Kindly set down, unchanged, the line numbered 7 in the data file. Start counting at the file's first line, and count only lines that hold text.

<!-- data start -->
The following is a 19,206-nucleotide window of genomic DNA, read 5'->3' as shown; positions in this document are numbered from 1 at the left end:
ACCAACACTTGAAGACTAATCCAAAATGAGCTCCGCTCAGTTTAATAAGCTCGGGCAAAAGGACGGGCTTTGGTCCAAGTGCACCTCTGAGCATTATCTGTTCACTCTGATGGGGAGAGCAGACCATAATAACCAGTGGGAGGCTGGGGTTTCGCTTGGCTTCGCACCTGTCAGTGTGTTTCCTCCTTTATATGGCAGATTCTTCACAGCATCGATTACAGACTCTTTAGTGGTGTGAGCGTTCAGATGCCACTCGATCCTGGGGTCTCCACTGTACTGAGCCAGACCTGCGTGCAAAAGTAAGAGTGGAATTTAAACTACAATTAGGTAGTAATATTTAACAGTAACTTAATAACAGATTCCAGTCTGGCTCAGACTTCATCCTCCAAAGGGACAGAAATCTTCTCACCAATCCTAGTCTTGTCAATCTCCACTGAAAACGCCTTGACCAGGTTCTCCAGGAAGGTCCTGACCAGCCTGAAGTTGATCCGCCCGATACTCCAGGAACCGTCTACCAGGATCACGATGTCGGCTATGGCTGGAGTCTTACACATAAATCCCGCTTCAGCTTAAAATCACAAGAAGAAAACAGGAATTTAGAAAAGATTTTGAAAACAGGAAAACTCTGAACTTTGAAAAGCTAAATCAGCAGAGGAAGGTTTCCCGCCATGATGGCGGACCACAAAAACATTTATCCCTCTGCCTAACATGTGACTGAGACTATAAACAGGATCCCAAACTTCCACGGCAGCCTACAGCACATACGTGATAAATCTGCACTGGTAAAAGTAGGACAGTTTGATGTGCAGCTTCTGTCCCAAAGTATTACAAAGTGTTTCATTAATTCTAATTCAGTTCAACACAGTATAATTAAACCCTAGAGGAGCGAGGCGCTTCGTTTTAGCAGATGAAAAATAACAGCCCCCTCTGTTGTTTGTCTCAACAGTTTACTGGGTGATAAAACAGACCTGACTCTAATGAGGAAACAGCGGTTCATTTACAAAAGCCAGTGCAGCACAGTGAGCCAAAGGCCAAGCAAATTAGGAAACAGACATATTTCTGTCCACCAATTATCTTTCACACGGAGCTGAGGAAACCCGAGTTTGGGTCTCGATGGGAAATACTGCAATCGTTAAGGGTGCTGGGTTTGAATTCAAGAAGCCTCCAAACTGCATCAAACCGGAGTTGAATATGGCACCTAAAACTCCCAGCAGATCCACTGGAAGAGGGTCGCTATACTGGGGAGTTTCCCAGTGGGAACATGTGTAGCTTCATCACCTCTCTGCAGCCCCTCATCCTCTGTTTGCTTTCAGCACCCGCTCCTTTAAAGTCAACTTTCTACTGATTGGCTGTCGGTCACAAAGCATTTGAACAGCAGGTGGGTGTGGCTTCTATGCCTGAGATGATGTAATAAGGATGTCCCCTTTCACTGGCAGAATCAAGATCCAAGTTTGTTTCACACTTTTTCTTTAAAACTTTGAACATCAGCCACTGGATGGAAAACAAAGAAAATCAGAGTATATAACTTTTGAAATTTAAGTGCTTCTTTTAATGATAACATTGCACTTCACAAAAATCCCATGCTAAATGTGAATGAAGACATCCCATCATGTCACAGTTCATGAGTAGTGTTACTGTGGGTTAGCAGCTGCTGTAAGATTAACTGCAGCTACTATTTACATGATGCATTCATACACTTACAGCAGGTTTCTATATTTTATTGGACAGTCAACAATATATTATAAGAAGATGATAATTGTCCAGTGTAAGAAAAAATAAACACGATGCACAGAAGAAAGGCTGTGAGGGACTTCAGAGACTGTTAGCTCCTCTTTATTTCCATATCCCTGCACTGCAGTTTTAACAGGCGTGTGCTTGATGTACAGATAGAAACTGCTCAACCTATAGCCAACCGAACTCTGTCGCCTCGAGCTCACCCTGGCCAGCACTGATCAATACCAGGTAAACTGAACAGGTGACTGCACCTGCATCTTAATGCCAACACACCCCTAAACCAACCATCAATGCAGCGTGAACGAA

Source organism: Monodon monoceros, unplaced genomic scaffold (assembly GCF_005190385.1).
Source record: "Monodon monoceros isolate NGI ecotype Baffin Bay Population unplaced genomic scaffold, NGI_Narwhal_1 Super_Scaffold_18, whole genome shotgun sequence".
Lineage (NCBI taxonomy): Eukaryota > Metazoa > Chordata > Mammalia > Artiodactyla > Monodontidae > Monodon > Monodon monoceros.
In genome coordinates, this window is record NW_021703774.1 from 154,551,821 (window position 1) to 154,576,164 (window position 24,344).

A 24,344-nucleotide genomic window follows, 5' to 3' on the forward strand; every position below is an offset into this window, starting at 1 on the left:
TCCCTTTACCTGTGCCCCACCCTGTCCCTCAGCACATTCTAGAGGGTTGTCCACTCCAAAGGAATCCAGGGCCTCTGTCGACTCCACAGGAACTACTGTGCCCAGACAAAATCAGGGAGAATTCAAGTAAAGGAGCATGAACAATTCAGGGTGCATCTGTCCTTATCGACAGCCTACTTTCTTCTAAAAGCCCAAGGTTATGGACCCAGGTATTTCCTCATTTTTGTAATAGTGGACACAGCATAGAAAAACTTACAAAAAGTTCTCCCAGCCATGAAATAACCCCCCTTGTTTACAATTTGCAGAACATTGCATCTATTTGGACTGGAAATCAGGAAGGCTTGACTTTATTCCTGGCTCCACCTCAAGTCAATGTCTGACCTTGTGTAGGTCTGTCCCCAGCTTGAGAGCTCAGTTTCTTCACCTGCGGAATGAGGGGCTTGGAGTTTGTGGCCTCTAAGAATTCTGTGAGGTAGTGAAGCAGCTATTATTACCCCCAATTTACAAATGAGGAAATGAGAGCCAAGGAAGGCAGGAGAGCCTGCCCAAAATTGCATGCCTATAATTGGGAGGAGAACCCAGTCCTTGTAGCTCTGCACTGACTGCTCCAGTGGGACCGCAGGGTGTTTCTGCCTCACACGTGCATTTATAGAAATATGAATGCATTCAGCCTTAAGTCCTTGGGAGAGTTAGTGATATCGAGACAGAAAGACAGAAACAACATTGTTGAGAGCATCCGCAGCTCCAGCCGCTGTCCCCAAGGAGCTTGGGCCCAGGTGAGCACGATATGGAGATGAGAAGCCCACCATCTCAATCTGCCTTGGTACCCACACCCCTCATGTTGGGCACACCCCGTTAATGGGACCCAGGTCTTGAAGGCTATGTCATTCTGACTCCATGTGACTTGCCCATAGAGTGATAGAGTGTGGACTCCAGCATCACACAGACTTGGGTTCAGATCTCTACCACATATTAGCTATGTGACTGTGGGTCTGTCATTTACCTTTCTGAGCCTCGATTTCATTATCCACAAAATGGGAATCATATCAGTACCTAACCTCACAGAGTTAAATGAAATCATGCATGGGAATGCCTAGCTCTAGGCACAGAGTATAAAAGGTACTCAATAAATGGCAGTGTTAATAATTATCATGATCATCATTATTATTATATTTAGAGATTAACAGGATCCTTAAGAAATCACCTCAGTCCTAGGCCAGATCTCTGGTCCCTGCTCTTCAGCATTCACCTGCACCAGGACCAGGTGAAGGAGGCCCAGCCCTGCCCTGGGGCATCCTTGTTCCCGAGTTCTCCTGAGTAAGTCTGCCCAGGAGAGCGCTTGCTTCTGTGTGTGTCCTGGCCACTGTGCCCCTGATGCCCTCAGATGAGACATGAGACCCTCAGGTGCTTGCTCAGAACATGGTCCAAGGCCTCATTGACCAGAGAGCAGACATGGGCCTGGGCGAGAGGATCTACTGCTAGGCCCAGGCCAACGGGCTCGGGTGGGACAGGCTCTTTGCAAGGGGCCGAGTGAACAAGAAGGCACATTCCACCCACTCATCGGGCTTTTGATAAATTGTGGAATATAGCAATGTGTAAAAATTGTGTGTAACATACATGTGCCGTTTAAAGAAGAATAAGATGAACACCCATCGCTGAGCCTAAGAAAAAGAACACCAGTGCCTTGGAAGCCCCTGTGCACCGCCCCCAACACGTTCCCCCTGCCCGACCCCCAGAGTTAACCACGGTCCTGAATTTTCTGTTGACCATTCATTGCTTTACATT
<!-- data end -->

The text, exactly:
A 24,344-nucleotide genomic window follows, 5' to 3' on the forward strand; every position below is an offset into this window, starting at 1 on the left: